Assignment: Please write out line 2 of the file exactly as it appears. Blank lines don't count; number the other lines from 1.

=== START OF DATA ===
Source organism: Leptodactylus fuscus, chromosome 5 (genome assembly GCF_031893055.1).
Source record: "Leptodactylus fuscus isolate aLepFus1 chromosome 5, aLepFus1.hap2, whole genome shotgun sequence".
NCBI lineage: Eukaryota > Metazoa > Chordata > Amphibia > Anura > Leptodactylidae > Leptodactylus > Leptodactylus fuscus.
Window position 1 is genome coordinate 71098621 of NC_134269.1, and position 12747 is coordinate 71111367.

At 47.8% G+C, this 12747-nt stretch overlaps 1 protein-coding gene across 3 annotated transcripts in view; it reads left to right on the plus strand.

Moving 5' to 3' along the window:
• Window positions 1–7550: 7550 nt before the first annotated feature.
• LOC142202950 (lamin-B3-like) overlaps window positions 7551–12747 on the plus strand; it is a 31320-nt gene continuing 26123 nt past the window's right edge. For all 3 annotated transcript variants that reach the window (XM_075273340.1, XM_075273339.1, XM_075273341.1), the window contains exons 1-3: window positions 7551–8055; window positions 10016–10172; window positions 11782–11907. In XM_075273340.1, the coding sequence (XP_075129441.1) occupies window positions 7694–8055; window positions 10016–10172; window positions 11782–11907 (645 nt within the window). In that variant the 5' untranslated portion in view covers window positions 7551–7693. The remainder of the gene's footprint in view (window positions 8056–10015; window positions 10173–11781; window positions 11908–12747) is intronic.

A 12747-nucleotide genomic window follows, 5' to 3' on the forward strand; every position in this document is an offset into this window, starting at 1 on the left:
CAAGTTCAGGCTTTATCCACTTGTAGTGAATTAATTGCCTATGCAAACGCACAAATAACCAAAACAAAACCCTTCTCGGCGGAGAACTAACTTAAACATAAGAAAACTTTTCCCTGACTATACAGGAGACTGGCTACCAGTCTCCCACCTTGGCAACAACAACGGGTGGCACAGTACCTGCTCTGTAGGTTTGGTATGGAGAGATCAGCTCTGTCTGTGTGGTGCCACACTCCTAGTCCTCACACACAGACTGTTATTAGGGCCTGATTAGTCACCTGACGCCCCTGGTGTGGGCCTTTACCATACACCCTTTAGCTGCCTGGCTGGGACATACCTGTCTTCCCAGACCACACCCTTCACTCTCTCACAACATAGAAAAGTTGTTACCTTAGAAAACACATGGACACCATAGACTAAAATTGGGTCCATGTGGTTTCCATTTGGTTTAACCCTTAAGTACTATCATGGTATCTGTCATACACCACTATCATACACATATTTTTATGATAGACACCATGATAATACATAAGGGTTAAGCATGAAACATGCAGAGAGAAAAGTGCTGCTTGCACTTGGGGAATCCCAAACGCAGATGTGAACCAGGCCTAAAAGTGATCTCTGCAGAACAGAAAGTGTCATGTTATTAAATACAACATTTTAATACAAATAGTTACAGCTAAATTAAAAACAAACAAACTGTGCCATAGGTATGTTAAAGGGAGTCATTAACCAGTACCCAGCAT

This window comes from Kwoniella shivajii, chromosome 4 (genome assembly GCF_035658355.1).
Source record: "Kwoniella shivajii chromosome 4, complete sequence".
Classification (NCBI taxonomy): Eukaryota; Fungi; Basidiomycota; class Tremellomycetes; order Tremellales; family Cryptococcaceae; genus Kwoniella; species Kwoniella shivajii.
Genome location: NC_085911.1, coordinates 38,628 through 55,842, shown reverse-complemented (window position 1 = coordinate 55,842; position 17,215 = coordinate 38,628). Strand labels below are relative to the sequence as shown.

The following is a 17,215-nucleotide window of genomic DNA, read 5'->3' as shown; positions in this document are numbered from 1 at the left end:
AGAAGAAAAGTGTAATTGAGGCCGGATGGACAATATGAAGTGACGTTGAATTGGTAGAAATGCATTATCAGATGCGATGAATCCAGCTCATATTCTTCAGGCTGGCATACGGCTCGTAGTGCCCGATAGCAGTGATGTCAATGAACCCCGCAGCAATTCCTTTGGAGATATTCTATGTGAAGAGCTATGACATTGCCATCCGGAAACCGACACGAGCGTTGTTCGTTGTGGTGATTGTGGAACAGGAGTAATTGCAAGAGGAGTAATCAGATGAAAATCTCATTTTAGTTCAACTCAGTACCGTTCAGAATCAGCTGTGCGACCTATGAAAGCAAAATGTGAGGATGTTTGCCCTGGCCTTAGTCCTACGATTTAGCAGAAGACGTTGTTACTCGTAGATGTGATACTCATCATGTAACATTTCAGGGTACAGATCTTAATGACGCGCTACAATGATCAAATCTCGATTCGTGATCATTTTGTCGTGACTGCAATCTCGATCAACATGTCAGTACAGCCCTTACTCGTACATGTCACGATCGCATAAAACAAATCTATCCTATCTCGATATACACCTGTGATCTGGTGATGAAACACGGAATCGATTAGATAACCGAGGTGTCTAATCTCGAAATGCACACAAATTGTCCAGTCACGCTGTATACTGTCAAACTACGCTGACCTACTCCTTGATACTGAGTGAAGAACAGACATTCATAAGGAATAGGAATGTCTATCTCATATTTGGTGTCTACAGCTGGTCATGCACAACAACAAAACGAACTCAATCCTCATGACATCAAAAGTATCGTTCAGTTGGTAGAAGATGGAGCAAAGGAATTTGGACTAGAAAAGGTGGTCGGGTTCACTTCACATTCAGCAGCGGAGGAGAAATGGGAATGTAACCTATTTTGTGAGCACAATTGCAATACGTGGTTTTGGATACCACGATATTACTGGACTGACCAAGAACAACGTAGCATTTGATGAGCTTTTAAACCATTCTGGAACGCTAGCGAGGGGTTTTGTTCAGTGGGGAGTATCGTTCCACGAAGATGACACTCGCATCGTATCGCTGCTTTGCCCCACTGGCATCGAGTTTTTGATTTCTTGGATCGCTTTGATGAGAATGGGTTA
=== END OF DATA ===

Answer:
Source record: "Leptodactylus fuscus isolate aLepFus1 chromosome 5, aLepFus1.hap2, whole genome shotgun sequence".